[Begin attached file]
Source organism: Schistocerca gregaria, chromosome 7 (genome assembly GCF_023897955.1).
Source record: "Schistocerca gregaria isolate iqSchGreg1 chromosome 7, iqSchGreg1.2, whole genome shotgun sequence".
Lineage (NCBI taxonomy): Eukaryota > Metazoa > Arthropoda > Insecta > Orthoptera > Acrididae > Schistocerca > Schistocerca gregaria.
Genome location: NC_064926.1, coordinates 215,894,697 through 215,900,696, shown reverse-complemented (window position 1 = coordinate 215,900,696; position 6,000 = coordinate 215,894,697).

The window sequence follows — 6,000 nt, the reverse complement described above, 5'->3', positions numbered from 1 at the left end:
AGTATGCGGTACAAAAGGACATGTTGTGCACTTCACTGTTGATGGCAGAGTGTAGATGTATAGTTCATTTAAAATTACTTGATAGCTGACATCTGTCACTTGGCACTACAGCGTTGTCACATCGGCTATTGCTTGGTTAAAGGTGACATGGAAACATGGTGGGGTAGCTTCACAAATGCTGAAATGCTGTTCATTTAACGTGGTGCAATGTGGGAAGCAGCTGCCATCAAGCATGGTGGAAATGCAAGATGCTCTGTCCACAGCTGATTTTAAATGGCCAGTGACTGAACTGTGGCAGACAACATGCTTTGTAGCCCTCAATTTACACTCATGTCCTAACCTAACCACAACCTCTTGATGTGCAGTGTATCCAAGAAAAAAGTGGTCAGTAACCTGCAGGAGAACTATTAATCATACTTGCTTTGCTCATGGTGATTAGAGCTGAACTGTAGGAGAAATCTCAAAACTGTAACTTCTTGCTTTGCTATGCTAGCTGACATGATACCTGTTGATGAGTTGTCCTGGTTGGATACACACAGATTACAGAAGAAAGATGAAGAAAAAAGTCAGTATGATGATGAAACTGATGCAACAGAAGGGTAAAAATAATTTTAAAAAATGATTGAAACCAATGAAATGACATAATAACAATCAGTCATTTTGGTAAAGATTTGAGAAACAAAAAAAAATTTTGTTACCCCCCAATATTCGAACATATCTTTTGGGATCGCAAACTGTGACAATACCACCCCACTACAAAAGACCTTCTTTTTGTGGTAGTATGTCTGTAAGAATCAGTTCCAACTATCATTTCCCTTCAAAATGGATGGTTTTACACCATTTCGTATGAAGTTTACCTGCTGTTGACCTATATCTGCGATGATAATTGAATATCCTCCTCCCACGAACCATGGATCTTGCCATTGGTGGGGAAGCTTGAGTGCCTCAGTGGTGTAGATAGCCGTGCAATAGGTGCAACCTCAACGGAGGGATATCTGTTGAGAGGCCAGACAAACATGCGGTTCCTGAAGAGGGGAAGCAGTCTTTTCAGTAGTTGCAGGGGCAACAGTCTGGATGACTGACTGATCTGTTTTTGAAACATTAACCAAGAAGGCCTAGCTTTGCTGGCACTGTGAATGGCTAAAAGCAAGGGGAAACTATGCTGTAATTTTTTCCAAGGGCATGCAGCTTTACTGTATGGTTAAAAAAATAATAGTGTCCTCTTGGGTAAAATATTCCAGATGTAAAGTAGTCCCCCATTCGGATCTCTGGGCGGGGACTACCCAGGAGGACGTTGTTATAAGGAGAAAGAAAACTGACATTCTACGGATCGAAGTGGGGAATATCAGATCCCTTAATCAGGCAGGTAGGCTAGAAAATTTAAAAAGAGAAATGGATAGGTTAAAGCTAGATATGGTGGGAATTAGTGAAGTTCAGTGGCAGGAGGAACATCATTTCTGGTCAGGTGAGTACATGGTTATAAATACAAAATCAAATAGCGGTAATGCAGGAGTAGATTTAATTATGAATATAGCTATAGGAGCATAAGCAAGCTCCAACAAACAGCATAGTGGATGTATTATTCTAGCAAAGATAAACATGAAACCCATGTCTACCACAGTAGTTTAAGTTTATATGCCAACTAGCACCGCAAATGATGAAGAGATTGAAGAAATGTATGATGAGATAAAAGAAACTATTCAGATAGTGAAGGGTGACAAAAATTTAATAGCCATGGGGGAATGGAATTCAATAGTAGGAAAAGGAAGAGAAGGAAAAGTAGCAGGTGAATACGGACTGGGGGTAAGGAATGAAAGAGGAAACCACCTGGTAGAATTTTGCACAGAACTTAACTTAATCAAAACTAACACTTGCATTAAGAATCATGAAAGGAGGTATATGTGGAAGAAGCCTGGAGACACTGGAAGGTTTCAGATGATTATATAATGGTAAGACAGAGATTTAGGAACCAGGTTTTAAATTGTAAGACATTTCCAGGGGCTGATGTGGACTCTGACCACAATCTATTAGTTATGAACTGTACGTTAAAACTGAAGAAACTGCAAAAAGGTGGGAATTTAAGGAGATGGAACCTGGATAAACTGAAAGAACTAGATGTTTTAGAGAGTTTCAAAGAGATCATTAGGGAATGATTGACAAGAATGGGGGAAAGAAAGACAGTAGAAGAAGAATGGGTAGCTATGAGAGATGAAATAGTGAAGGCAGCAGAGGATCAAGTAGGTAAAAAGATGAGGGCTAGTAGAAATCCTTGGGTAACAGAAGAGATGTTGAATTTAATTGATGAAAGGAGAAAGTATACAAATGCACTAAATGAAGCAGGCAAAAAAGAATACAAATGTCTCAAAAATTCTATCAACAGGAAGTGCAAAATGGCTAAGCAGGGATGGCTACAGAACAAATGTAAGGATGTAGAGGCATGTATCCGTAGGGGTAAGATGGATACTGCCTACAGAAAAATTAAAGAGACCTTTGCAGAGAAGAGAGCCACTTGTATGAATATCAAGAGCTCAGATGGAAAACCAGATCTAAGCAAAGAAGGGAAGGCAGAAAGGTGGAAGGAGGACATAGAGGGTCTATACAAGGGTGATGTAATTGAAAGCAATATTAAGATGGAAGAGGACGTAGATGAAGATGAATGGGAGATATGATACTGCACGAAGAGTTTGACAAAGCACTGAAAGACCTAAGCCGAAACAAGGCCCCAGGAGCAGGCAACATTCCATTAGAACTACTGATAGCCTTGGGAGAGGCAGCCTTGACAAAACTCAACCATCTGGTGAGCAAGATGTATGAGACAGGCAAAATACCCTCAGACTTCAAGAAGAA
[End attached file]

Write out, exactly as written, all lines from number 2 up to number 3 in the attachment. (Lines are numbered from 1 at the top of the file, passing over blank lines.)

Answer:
Source record: "Schistocerca gregaria isolate iqSchGreg1 chromosome 7, iqSchGreg1.2, whole genome shotgun sequence".
Lineage (NCBI taxonomy): Eukaryota > Metazoa > Arthropoda > Insecta > Orthoptera > Acrididae > Schistocerca > Schistocerca gregaria.